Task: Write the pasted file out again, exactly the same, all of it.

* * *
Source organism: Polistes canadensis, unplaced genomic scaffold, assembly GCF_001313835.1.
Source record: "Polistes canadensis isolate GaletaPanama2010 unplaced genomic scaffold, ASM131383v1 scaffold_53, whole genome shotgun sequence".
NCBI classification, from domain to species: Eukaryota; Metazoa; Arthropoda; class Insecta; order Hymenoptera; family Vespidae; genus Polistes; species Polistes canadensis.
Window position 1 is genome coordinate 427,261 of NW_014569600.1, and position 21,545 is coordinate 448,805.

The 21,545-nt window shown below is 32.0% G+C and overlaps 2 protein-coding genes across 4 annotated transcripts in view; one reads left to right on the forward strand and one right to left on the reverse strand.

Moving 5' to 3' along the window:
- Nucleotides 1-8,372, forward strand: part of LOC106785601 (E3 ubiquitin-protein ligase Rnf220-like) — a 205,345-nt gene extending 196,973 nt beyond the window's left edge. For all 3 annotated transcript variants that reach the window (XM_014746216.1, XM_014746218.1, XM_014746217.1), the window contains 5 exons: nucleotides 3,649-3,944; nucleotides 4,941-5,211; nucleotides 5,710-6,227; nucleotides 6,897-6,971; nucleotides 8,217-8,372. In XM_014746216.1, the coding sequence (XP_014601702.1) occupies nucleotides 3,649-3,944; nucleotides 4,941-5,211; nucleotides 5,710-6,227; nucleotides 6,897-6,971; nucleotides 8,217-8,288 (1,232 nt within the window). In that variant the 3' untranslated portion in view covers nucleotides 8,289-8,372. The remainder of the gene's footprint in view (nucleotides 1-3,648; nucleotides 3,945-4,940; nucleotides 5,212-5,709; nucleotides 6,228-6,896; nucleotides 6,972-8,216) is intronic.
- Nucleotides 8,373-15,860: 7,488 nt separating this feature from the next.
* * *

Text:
Source organism: Polistes canadensis, unplaced genomic scaffold, assembly GCF_001313835.1.
Source record: "Polistes canadensis isolate GaletaPanama2010 unplaced genomic scaffold, ASM131383v1 scaffold_53, whole genome shotgun sequence".
NCBI classification, from domain to species: Eukaryota; Metazoa; Arthropoda; class Insecta; order Hymenoptera; family Vespidae; genus Polistes; species Polistes canadensis.
Window position 1 is genome coordinate 427,261 of NW_014569600.1, and position 21,545 is coordinate 448,805.

The 21,545-nt window shown below is 32.0% G+C and overlaps 2 protein-coding genes across 4 annotated transcripts in view; one reads left to right on the forward strand and one right to left on the reverse strand.

Moving 5' to 3' along the window:
- Nucleotides 1-8,372, forward strand: part of LOC106785601 (E3 ubiquitin-protein ligase Rnf220-like) — a 205,345-nt gene extending 196,973 nt beyond the window's left edge. For all 3 annotated transcript variants that reach the window (XM_014746216.1, XM_014746218.1, XM_014746217.1), the window contains 5 exons: nucleotides 3,649-3,944; nucleotides 4,941-5,211; nucleotides 5,710-6,227; nucleotides 6,897-6,971; nucleotides 8,217-8,372. In XM_014746216.1, the coding sequence (XP_014601702.1) occupies nucleotides 3,649-3,944; nucleotides 4,941-5,211; nucleotides 5,710-6,227; nucleotides 6,897-6,971; nucleotides 8,217-8,288 (1,232 nt within the window). In that variant the 3' untranslated portion in view covers nucleotides 8,289-8,372. The remainder of the gene's footprint in view (nucleotides 1-3,648; nucleotides 3,945-4,940; nucleotides 5,212-5,709; nucleotides 6,228-6,896; nucleotides 6,972-8,216) is intronic.
- Nucleotides 8,373-15,860: 7,488 nt separating this feature from the next.